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Quoting nrtiwlnvragn:


I think the key is observations and the best we currently do is with Recon in a storm. Need development of geostationary microwave sensing.

I wish. Intensity forecasts, at least short term ones, would be so much easier.
Member Since: July 6, 2010 Posts: 113 Comments: 32290


Deep moisture is beginning to surge from southwest to northeast, PW's between 1.75 and 2.00 inches will move across along with upper energy as added lift.
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Quoting Grothar:



Levi, would the first chart be an average of more than one el Nino area? Might that perhaps account for the large spread? (Although, I believe the May 1 report might be a little different.)


The first chart was for the Nino 3.4 region only. There are separate plots for the other nino regions.

I am interested to see where the ECMWF goes for its May forecast.
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Quoting nrtiwlnvragn:


I think the key is observations and the best we currently do is with Recon in a storm. Need development of geostationary microwave sensing.


Agreed. Fine-scale observations of hurricanes' structure could make possible large advances in intensity prediction.
Member Since: August 9, 2011 Posts: 26 Comments: 8630
Quoting nrtiwlnvragn:


I think the key is observations and the best we currently do is with Recon in a storm. Need development of geostationary microwave sensing.


Yes. That would be huge.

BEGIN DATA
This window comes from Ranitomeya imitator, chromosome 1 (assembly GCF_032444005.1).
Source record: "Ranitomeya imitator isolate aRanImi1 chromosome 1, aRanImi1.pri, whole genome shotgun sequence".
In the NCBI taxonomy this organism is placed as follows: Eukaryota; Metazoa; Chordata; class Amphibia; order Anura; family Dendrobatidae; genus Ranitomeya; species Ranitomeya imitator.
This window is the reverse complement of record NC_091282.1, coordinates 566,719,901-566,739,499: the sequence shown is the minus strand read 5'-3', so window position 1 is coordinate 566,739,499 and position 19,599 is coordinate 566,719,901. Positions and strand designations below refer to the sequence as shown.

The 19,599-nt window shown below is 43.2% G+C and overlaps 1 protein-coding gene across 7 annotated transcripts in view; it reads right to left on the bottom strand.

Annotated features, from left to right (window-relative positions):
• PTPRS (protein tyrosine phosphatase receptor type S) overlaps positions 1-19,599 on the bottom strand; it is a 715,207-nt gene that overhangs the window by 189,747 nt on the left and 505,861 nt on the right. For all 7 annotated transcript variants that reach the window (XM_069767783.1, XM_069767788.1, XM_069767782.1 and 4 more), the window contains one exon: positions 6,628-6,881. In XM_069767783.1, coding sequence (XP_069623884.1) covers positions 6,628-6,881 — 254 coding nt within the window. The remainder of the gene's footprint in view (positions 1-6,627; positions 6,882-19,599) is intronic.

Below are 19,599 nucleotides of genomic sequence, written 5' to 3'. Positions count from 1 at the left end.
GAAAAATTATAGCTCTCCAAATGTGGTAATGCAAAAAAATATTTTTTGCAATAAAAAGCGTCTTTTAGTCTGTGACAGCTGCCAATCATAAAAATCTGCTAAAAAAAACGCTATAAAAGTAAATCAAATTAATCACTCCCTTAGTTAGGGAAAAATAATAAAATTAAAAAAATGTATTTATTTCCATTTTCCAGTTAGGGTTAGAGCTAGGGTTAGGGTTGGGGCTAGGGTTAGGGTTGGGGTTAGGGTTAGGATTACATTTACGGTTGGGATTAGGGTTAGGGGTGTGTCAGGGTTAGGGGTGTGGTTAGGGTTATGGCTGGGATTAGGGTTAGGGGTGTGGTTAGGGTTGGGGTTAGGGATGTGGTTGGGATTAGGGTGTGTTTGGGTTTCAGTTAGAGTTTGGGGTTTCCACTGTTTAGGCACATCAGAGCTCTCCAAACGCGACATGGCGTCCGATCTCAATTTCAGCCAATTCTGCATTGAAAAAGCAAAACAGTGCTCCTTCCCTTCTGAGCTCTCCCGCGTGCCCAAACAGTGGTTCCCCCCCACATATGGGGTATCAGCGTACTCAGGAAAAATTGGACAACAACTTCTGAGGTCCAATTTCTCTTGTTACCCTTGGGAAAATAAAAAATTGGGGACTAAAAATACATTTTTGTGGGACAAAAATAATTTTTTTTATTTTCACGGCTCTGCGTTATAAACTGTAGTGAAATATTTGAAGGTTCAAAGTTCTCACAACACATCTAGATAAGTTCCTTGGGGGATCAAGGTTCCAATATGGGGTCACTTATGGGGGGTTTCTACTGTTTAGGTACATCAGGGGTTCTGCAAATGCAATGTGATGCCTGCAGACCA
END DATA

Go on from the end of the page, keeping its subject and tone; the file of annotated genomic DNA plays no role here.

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getting warm and real humid here now..........
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Possible blobbing occurring.


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Quoting BaltimoreBrian:



I think intensity forecasts will slowly get better as we observe hurricanes in more detail and our computer models increase in speed and power. But it will be a long process.


I think the key is observations and the best we currently do is with Recon in a storm. Need development of geostationary microwave sensing.
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Quoting Jedkins01:


What are you talking about? Dry thunderstorm and ball lightning?


From my post #551 yesterday...

"I was sitting out back with my wife about an hour ago watching the T-storms build up to our North with a little lightning about 5 miles away. A storm started building directly overhead and suddenly a bright blue ball lightning came down the guy wire from the main transmission line on US-1 where they drop down low for the runway and went to the ground. About 30 seconds later we had a powerful bolt hit a couple of hundred yards to the West. Really really cool and I've never seen anything like that before. The only thing that would have made it better is if it were at night. With all that lightning, we didn't get any rain and we sure could use some. Maybe later. Then again, it's still the dry season here."